Jack the Giant Slayer: Rock-Headed Charm and CGI Wizardry

Jack the Giant Slayer: Rock-Headed Charm and CGI Wizardry
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The problem with the "Jack and the Beanstalk" story, of course, is that the first thing the protagonist does is trade valuable livestock for a handful of beans that a stranger convinces him are magic. Everything Jack does after that has to be framed with a single question: Well, what did you expect? This is the dumb motherfucker who thought legumes were valuable currency. The new Hollywood retelling of "Jack and the Beanstalk," Jack the Giant Slayer, doesn't do away with that beans-for-cow trade, although in this version, the animal Jack trades away is his family's only horse, which arguably makes his decision even more idiotic and irresponsible. Nicholas Hoult, then, plays a fine Jack: He's dumb as a post but likable enough, not to mention unbelievably pretty.

Pretty, dumb, and likable essentially sets the tone for Jack the Giant Slayer. We get all the standard reinvented-fairy-tale elements, including a brash young princess in search of adventure (Eleanor Tomlinson), an evil sleazebag betrothed to said princess (Stanley Tucci, blandly cartoonish), and an army of evil CGI giants. Ewan McGregor provides a little joyous fizz as an always-prepared, ridiculously valiant knight, and what Ian McShane lacks in presence as the king of the realm, he more than makes up for in a wildly impractical wardrobe including golden armor and immense furry capes.

As far as the recent rash of fairy-tale reimaginings go, Jack the Giant Slayer is much more vibrant than the mirthless Snow White and the Huntsman. There are no surprises, but a few moments—especially the first tense scene that reveals the giant—are notably well-crafted. It's inoffensive and entirely forgettable, but it crams in enough rock-headed charm and SFX wizardry to pass the time, although the lackluster 3-D is not worth the extra expense. recommended


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It seems like you should mention somewhere in your story that "Jack and the Beanstalk" and "Jack the Giant-Killer" are not actually the same story but were combined for this movie. I guess I think it would be a better idea if the movie was better.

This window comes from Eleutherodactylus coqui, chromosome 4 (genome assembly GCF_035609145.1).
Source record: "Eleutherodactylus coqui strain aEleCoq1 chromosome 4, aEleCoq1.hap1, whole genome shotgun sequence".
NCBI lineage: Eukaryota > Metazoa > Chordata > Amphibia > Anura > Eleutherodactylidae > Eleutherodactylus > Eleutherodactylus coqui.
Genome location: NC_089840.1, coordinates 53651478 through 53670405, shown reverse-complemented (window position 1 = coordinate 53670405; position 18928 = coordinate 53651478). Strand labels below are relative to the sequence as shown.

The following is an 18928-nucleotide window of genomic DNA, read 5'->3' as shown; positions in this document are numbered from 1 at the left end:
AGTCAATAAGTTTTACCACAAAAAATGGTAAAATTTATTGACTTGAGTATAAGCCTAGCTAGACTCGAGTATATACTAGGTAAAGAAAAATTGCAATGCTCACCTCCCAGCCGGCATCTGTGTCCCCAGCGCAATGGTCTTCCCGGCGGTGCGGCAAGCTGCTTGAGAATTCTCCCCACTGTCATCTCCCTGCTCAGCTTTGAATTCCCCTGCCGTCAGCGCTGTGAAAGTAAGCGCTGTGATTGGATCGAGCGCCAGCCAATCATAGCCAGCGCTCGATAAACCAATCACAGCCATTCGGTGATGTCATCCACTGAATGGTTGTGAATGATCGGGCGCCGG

Posted by BeirutWedding on March 8, 2013 at 7:28 AM · Report this
Paul Constant 3
@busstop101: I knew this would come up in comments, but unfortunately space was limited in the paper, so let's get into this now. Jack had the beans in his hand and was trying to talk his way through the deal when the monk rides off with the horse. The filmmakers may have made a bit of an effort to absolve Jack of some of his stupidity, but, if anything, thjs makes it even worse. He still gets conned. By a monk. After the wagon had already been stolen because he left it sitting on the street so he could go watch a play for kids. Not the brightest bulb on the Christmas tree. (And for that matter, why is the monk giving away the Super Important Thing he came to the kingdom to steal to some guy on the street? The filmmakers' attempt to make Jack not look like a total poltroon only added more holes to the plot.) And I never said he was illiterate, even though the only book he's shown owning is the same book his father read to him as a kid and has probably memorized by now.

@VFXnerd: SFX is generally acceptable as shorthand for special effects. If you're getting into the nitty gritty of it, there's the SFX/VFX distinction, but Stranger style allows for SFX to stand for special effects as a whole.
Posted by Paul Constant http:// on February 27, 2013 at 3:58 PM · Report this
I feel like you didn't watch the movie because the whole first paragraph in your article is a mistake. Jack does not sell the horse for beans in this film. As he is explaining to the monk that he'd be a fool to take the offer the monk up and steals the horse. The filmmakers tried to establish he wasn't an every day farm boy as well by showing that he was a reader and therefore at least literate.
I personally enjoyed the film. If you don't like it that's fine, but why give inaccuracies about the main character?
Posted by busstop101 on February 27, 2013 at 2:57 PM · Report this
Its VFX, not SFX, SFX means Sound Effects, VFX means Visual effects.
Posted by VFXnerd on February 27, 2013 at 11:52 AM · Report this

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